Scientists found Wasp nests that glow fluorescent green under ultraviolet light in the tropical forests of northern Vietnam. The study was published in the Journal of the Royal Society Interface. The Wasp nest looks like a hexagonal cell that was built by several species of Wasp that belong to the genus Polistes. The seal off the bottom of the hexagonal cells with silken divers made cocoon caps that protect the growing larvae within the nest. These silken cocoon caps radiate a strong greenish-yellow glow when unearthed to UV light between 360 and 400 nanometers in wavelength.
Bernd Schöllhorn, senior author, a professor of chemistry at the University of Paris, said that they are surprised to find such strongly fluorescent biomatter. The team set out to discover fluorescent insects in tropical rainforests, so they’d come equipped with UV LED torches.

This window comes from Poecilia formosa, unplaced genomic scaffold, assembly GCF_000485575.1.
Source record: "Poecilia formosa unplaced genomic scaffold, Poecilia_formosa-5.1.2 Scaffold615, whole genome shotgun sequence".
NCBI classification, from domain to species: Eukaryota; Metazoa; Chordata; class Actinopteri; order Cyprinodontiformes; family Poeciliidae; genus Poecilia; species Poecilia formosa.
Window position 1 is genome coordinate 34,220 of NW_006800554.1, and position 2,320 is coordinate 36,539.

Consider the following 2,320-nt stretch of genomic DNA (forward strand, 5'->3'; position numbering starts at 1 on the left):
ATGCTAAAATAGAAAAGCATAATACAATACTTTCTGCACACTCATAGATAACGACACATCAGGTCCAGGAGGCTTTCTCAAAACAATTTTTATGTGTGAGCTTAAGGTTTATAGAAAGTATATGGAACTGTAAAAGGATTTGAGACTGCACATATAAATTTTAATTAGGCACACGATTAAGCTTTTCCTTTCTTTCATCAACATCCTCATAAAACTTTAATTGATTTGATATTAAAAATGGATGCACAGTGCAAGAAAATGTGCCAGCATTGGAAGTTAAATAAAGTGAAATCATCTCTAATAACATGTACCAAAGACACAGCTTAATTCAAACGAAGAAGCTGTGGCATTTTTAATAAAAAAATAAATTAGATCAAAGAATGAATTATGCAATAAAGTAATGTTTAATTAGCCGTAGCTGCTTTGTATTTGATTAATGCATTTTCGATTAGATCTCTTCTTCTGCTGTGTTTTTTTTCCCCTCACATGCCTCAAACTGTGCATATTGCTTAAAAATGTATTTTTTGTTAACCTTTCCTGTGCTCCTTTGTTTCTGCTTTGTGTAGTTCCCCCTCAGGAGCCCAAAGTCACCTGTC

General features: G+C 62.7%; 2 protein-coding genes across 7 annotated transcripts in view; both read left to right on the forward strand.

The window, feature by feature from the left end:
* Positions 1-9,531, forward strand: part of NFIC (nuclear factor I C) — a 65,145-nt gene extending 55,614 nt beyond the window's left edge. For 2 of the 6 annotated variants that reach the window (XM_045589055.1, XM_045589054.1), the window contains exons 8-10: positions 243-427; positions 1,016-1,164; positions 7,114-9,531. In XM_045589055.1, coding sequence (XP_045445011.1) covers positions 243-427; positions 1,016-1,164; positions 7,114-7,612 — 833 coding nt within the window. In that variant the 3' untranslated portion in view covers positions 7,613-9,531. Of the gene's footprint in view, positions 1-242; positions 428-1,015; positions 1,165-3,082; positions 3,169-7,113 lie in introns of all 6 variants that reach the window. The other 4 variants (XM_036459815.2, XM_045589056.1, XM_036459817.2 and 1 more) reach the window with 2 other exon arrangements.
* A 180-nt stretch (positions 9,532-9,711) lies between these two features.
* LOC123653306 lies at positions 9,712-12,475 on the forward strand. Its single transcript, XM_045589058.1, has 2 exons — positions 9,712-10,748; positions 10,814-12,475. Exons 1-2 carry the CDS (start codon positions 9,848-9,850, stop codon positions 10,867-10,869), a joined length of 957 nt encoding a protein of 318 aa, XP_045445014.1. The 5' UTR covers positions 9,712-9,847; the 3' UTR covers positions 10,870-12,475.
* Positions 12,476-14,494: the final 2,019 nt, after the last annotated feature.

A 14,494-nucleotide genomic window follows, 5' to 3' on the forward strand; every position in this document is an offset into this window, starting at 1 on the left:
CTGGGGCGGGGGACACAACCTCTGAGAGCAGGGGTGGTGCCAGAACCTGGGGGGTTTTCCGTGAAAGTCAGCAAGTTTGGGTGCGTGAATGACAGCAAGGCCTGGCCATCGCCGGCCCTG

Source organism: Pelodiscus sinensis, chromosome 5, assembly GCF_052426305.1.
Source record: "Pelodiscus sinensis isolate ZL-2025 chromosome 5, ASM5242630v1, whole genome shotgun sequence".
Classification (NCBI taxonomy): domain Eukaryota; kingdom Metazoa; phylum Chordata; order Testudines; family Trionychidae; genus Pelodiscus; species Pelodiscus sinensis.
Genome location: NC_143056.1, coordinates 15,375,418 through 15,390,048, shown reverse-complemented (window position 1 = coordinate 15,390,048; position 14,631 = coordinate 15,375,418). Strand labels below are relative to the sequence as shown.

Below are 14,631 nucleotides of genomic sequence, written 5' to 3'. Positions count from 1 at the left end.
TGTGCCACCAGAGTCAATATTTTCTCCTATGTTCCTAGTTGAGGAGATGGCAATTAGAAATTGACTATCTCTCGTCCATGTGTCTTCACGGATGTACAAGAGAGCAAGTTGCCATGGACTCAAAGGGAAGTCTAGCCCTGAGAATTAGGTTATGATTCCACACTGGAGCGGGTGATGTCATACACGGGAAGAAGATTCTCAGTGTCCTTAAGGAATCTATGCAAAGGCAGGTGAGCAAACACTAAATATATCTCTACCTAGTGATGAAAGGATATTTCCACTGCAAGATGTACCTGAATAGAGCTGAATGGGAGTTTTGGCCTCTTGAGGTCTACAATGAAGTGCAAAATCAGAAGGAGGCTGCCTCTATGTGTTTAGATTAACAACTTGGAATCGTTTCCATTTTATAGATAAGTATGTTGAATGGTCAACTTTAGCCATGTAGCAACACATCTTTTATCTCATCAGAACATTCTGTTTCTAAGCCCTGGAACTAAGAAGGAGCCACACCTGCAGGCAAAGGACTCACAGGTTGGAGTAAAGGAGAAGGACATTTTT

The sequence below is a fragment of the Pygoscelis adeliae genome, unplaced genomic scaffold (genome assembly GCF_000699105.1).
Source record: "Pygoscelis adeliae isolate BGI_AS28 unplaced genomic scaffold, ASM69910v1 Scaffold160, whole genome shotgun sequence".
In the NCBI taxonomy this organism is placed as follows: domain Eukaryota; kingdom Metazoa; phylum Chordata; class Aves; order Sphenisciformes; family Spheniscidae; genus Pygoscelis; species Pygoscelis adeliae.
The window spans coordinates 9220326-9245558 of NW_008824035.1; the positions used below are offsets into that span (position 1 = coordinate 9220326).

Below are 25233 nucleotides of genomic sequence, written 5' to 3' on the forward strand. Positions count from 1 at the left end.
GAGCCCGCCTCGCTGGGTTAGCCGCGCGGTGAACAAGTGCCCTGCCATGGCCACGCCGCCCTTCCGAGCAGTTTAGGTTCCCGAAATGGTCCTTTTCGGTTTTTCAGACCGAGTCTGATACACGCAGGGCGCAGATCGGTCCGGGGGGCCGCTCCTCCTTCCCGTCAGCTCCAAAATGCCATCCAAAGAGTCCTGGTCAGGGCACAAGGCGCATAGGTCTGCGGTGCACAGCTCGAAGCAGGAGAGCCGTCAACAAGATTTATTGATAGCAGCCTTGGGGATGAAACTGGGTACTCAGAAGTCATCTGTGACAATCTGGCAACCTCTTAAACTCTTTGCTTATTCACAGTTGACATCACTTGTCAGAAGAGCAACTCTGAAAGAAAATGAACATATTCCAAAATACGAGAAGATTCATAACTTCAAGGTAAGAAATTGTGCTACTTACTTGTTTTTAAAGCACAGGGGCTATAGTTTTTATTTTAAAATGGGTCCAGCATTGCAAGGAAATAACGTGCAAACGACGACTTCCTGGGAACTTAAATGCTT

The nest cocoon caps, when exposed to white light, appear bright white. Their overgrown fluorescence starts to appear under normal daylight and at night under a UV torch, and the bright green glow of the nests can be seen up to 20 meters away. Researchers compared the nests of these Vietnamese to the Amazonian rainforest of French Guiana and Wasp from temperate regions of southern France.
Researchers found that all the Wasp‘ cocoon caps exhibited fluorescent properties, although their glows varied in both intensity and the range of UV light that elicited the strongest reaction. The Vietnamese Polistes species breed during the rainy season, between June and August, when cloud cover blocks an amount of visible light from reaching the nests but still lets a fair amount of UV light slip through.